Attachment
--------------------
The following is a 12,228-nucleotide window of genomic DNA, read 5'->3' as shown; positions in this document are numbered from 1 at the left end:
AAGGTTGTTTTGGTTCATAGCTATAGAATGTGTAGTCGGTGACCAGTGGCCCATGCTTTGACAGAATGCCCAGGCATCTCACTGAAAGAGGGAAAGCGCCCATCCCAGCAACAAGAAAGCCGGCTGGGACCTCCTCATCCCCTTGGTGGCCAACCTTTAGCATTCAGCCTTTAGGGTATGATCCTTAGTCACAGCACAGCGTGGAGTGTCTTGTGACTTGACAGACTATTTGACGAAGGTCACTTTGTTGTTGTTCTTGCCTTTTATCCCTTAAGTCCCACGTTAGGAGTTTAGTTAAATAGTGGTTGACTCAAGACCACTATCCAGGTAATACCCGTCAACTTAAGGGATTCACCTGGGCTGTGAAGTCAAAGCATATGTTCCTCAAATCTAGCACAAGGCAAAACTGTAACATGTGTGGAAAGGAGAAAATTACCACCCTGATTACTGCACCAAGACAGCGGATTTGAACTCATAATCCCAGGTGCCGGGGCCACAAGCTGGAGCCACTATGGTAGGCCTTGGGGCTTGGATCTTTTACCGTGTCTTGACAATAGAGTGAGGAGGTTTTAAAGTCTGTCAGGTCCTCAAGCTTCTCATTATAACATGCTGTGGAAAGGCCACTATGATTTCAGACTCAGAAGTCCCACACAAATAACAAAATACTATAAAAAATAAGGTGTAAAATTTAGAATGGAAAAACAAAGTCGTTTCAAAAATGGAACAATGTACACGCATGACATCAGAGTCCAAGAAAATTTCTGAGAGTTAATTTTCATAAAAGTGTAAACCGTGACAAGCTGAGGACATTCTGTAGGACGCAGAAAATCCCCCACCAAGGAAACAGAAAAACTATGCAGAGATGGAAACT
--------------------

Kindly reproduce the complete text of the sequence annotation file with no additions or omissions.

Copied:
The following is a 12,228-nucleotide window of genomic DNA, read 5'->3' as shown; positions in this document are numbered from 1 at the left end:
AAGGTTGTTTTGGTTCATAGCTATAGAATGTGTAGTCGGTGACCAGTGGCCCATGCTTTGACAGAATGCCCAGGCATCTCACTGAAAGAGGGAAAGCGCCCATCCCAGCAACAAGAAAGCCGGCTGGGACCTCCTCATCCCCTTGGTGGCCAACCTTTAGCATTCAGCCTTTAGGGTATGATCCTTAGTCACAGCACAGCGTGGAGTGTCTTGTGACTTGACAGACTATTTGACGAAGGTCACTTTGTTGTTGTTCTTGCCTTTTATCCCTTAAGTCCCACGTTAGGAGTTTAGTTAAATAGTGGTTGACTCAAGACCACTATCCAGGTAATACCCGTCAACTTAAGGGATTCACCTGGGCTGTGAAGTCAAAGCATATGTTCCTCAAATCTAGCACAAGGCAAAACTGTAACATGTGTGGAAAGGAGAAAATTACCACCCTGATTACTGCACCAAGACAGCGGATTTGAACTCATAATCCCAGGTGCCGGGGCCACAAGCTGGAGCCACTATGGTAGGCCTTGGGGCTTGGATCTTTTACCGTGTCTTGACAATAGAGTGAGGAGGTTTTAAAGTCTGTCAGGTCCTCAAGCTTCTCATTATAACATGCTGTGGAAAGGCCACTATGATTTCAGACTCAGAAGTCCCACACAAATAACAAAATACTATAAAAAATAAGGTGTAAAATTTAGAATGGAAAAACAAAGTCGTTTCAAAAATGGAACAATGTACACGCATGACATCAGAGTCCAAGAAAATTTCTGAGAGTTAATTTTCATAAAAGTGTAAACCGTGACAAGCTGAGGACATTCTGTAGGACGCAGAAAATCCCCCACCAAGGAAACAGAAAAACTATGCAGAGATGGAAACT